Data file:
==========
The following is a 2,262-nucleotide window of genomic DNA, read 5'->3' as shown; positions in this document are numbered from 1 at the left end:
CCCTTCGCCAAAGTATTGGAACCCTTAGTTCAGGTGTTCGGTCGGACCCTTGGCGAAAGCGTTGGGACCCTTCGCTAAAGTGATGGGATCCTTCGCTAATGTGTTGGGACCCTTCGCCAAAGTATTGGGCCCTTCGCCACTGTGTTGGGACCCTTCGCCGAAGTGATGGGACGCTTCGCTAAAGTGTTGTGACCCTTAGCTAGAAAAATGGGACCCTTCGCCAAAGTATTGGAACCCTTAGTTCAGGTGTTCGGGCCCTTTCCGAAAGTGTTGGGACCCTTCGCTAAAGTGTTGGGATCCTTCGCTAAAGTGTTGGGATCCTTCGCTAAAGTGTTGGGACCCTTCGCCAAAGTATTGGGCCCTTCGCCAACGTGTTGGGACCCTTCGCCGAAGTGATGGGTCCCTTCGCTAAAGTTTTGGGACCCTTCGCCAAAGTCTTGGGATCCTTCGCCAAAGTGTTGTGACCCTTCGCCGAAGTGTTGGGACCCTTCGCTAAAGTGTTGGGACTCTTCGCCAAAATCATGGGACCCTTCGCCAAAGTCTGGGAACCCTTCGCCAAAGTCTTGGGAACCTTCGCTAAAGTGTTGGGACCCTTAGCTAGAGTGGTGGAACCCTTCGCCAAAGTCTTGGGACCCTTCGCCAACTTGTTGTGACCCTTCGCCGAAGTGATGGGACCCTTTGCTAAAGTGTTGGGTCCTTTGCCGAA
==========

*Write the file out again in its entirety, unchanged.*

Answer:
The following is a 2,262-nucleotide window of genomic DNA, read 5'->3' as shown; positions in this document are numbered from 1 at the left end:
CCCTTCGCCAAAGTATTGGAACCCTTAGTTCAGGTGTTCGGTCGGACCCTTGGCGAAAGCGTTGGGACCCTTCGCTAAAGTGATGGGATCCTTCGCTAATGTGTTGGGACCCTTCGCCAAAGTATTGGGCCCTTCGCCACTGTGTTGGGACCCTTCGCCGAAGTGATGGGACGCTTCGCTAAAGTGTTGTGACCCTTAGCTAGAAAAATGGGACCCTTCGCCAAAGTATTGGAACCCTTAGTTCAGGTGTTCGGGCCCTTTCCGAAAGTGTTGGGACCCTTCGCTAAAGTGTTGGGATCCTTCGCTAAAGTGTTGGGATCCTTCGCTAAAGTGTTGGGACCCTTCGCCAAAGTATTGGGCCCTTCGCCAACGTGTTGGGACCCTTCGCCGAAGTGATGGGTCCCTTCGCTAAAGTTTTGGGACCCTTCGCCAAAGTCTTGGGATCCTTCGCCAAAGTGTTGTGACCCTTCGCCGAAGTGTTGGGACCCTTCGCTAAAGTGTTGGGACTCTTCGCCAAAATCATGGGACCCTTCGCCAAAGTCTGGGAACCCTTCGCCAAAGTCTTGGGAACCTTCGCTAAAGTGTTGGGACCCTTAGCTAGAGTGGTGGAACCCTTCGCCAAAGTCTTGGGACCCTTCGCCAACTTGTTGTGACCCTTCGCCGAAGTGATGGGACCCTTTGCTAAAGTGTTGGGTCCTTTGCCGAA